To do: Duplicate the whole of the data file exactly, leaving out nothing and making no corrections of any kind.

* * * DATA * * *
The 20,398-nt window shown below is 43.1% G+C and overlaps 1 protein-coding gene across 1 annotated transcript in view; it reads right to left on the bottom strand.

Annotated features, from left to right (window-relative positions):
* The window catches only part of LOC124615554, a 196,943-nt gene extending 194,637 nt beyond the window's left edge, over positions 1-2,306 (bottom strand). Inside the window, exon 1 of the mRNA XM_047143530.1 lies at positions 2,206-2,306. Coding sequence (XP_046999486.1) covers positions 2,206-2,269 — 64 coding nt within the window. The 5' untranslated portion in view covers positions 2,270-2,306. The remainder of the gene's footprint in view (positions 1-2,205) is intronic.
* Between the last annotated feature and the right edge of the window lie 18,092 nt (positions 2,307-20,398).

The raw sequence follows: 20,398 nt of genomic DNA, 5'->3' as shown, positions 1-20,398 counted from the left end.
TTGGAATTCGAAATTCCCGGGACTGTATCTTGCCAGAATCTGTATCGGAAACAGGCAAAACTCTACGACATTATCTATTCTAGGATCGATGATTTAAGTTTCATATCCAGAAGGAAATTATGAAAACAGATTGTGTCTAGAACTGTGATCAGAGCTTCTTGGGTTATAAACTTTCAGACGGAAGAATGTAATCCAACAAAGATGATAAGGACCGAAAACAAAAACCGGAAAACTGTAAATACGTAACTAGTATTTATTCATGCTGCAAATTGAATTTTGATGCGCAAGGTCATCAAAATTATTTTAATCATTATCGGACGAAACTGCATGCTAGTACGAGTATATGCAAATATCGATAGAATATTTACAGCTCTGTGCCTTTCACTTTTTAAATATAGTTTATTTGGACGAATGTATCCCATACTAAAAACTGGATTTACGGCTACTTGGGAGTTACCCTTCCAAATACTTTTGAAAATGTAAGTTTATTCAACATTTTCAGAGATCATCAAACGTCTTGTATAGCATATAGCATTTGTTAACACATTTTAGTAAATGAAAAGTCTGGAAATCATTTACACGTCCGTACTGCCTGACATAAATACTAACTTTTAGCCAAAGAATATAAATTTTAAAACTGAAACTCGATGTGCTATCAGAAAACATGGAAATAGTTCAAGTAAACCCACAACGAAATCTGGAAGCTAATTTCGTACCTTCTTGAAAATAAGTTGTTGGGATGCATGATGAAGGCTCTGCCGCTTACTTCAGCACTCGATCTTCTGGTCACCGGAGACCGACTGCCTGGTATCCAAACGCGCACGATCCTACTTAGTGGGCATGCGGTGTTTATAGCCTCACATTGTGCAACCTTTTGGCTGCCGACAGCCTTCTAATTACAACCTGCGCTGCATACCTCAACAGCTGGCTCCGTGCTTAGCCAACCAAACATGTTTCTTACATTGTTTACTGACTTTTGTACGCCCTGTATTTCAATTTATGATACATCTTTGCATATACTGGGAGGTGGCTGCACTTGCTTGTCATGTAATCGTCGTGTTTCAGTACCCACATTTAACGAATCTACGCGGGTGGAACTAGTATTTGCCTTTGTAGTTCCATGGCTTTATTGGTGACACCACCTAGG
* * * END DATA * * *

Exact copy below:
The 20,398-nt window shown below is 43.1% G+C and overlaps 1 protein-coding gene across 1 annotated transcript in view; it reads right to left on the bottom strand.

Annotated features, from left to right (window-relative positions):
* The window catches only part of LOC124615554, a 196,943-nt gene extending 194,637 nt beyond the window's left edge, over positions 1-2,306 (bottom strand). Inside the window, exon 1 of the mRNA XM_047143530.1 lies at positions 2,206-2,306. Coding sequence (XP_046999486.1) covers positions 2,206-2,269 — 64 coding nt within the window. The 5' untranslated portion in view covers positions 2,270-2,306. The remainder of the gene's footprint in view (positions 1-2,205) is intronic.
* Between the last annotated feature and the right edge of the window lie 18,092 nt (positions 2,307-20,398).

The raw sequence follows: 20,398 nt of genomic DNA, 5'->3' as shown, positions 1-20,398 counted from the left end.
TTGGAATTCGAAATTCCCGGGACTGTATCTTGCCAGAATCTGTATCGGAAACAGGCAAAACTCTACGACATTATCTATTCTAGGATCGATGATTTAAGTTTCATATCCAGAAGGAAATTATGAAAACAGATTGTGTCTAGAACTGTGATCAGAGCTTCTTGGGTTATAAACTTTCAGACGGAAGAATGTAATCCAACAAAGATGATAAGGACCGAAAACAAAAACCGGAAAACTGTAAATACGTAACTAGTATTTATTCATGCTGCAAATTGAATTTTGATGCGCAAGGTCATCAAAATTATTTTAATCATTATCGGACGAAACTGCATGCTAGTACGAGTATATGCAAATATCGATAGAATATTTACAGCTCTGTGCCTTTCACTTTTTAAATATAGTTTATTTGGACGAATGTATCCCATACTAAAAACTGGATTTACGGCTACTTGGGAGTTACCCTTCCAAATACTTTTGAAAATGTAAGTTTATTCAACATTTTCAGAGATCATCAAACGTCTTGTATAGCATATAGCATTTGTTAACACATTTTAGTAAATGAAAAGTCTGGAAATCATTTACACGTCCGTACTGCCTGACATAAATACTAACTTTTAGCCAAAGAATATAAATTTTAAAACTGAAACTCGATGTGCTATCAGAAAACATGGAAATAGTTCAAGTAAACCCACAACGAAATCTGGAAGCTAATTTCGTACCTTCTTGAAAATAAGTTGTTGGGATGCATGATGAAGGCTCTGCCGCTTACTTCAGCACTCGATCTTCTGGTCACCGGAGACCGACTGCCTGGTATCCAAACGCGCACGATCCTACTTAGTGGGCATGCGGTGTTTATAGCCTCACATTGTGCAACCTTTTGGCTGCCGACAGCCTTCTAATTACAACCTGCGCTGCATACCTCAACAGCTGGCTCCGTGCTTAGCCAACCAAACATGTTTCTTACATTGTTTACTGACTTTTGTACGCCCTGTATTTCAATTTATGATACATCTTTGCATATACTGGGAGGTGGCTGCACTTGCTTGTCATGTAATCGTCGTGTTTCAGTACCCACATTTAACGAATCTACGCGGGTGGAACTAGTATTTGCCTTTGTAGTTCCATGGCTTTATTGGTGACACCACCTAGG